As far as Iraq policy goes, Obama explained rather clearly what he meant in 2004 in the last debate, when he said (roughly) "once you drove the bus into the ditch, there's only so many ways to back the bus out." As for not relying on the "plan that he’s crafted as a presidential candidate" - again, this is news? OF COURSE you're going to look at things and tweak them if you take office in 10 months. Obama is essentially saying "here's what I think we should do right now", which gives us as voters a much clearer sense of what mindset he's operating from. As a rational voter, I know that things will be adjusted a little, but knowing what starting policy they will be adjusted FROM gives me more information. If he does deviate from this as president, he will be expected to give a clear explanation why. He's telling me what I should expect from him as president. This is not a bad thing in my opinion.

vecene

What you said about dehumanization struck at the heart of what's been increasingly bothering me about the Obama phenomenon.

His message of transforming politics is inpirational indeed, but his ardent supporters appear to see it only as a message for those who don't support him and don't take it to heart themselves. When Clinton goes negative, it's a bad thing. When they call her foul names and speak of her as if she invented evil, that's not considered 'negative', that's speaking truth. The hypocrisy in some quarters is astounding.

I still like Obama, but I'm watching this as a competion between two politicians, not as a contest between good and evil. Hillary is flawed and so is Obama. They are humna beings, after all.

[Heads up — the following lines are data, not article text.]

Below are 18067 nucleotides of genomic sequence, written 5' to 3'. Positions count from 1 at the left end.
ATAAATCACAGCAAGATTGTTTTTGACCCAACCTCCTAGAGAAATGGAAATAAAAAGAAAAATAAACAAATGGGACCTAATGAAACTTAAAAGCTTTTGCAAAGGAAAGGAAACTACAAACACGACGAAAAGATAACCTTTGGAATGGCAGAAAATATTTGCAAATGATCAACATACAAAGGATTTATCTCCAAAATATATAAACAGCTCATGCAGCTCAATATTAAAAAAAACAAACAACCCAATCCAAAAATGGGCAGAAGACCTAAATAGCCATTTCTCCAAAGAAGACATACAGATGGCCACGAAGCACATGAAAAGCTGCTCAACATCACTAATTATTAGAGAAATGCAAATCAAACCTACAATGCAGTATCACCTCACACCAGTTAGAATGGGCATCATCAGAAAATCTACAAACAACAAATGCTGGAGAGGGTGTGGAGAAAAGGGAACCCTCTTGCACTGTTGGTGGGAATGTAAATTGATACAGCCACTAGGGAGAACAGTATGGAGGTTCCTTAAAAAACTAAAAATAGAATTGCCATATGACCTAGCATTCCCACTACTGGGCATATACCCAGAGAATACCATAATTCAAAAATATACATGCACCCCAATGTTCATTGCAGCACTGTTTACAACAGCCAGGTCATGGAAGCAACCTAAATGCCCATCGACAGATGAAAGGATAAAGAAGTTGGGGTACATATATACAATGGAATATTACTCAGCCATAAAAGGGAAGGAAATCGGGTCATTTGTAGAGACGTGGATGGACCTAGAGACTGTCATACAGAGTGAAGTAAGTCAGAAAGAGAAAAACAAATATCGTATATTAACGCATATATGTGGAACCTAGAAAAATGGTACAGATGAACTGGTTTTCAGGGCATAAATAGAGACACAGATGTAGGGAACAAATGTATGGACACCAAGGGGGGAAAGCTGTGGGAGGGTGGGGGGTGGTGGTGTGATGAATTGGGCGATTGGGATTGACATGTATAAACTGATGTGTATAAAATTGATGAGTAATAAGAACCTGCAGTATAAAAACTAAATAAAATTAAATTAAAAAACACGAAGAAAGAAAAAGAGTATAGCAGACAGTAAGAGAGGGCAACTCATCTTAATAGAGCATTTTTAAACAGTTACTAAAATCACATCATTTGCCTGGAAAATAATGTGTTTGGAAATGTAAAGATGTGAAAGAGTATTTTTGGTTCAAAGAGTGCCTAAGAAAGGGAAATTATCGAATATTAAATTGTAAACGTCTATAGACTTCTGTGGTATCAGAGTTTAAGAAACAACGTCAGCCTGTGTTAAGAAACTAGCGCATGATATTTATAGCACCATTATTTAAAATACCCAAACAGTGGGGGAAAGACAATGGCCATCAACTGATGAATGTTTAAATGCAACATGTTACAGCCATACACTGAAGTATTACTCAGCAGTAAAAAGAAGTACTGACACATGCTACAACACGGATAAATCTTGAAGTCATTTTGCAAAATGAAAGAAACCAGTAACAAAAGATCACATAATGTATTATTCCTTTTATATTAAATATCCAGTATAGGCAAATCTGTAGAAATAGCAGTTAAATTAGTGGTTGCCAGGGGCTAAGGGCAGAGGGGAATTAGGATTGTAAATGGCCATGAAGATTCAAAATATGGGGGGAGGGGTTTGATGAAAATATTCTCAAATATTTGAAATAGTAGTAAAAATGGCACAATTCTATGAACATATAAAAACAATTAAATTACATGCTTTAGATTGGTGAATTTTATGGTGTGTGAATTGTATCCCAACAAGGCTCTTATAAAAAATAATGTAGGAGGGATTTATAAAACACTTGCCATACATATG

I'm more interested in who has the best health plan, etc.

D. Cupples

Adam,

Most voters aren't as rational (or knowledgeable or tuned in) as you. When they hear a campaigning politician say he or she will get the troops out in 16 months (or 30 months, whatever) they tend to believe it.

When a top adviser says that the campaigning politician doesn't really mean it, less-in-tune voters tend to smell double talk. That's what makes it news.

Power's Iraq interview happened before the "monster" comment. I suspect that the Obama campaign wisely started thinking about distancing itself from Power AFTER it got wind of the Iraq interview but before the "monster" comment.

If so, Rightly so -- given the public's PERCEPTION of the so-called NAFTA "double talk."

Power didn't "get screwed out of a job." She was a volunteer. Furthermore, she handled her position as a campaign representative very badly (personally oriented nastiness -- as opposed to just attacking Clinton's issue stances -- that Power had hoped to hide by going "off the record").

That's no way to represent a campaign or a government (except, maybe in the minds of Bush Adminsitration officials).

Lastly, the "NAFTA-gate" issue is not about the merits of NAFTA or both candidates' similar positions. It's that evidence surfaced that Obama's adviser had edited (for concerned Canadian officials) what Obama had only days earlier said to Ohio's (and the nation's) voters.

Admittedly, it wouldn't be news if the conversation hadn't taken place -- or if Obama's campaign hadn't denied that it had taken place before coming around to admitting that it did take place.

Even if I supported Obama, I'd see that as news (and a tad disturbing, given that the campaign is partly about cleaning up the ways of Washington).

D. Cupples

vecene,

I'm with you re: being more interested in health plans (and the economy, the war, contractor fraud, corporate crime...).

I don't really have bad feelings toward Obama, as much as I do toward the way his campaign has gone. What first bothered me (in January) was the campaign's implications that voters had to choose between "Change" and "Experience" (which aren't mutually exclusive concepts).

I also resented the implication that Obama represents shiny-new politics while Hillary represents dirty-old politics. They've both slung enough dirt to convince me that neither candidate has clean hands.

You said it perfectly: they're both politicians and flawed human beings.

I just wish that the media and the more ardent supporters of both candidates understood that.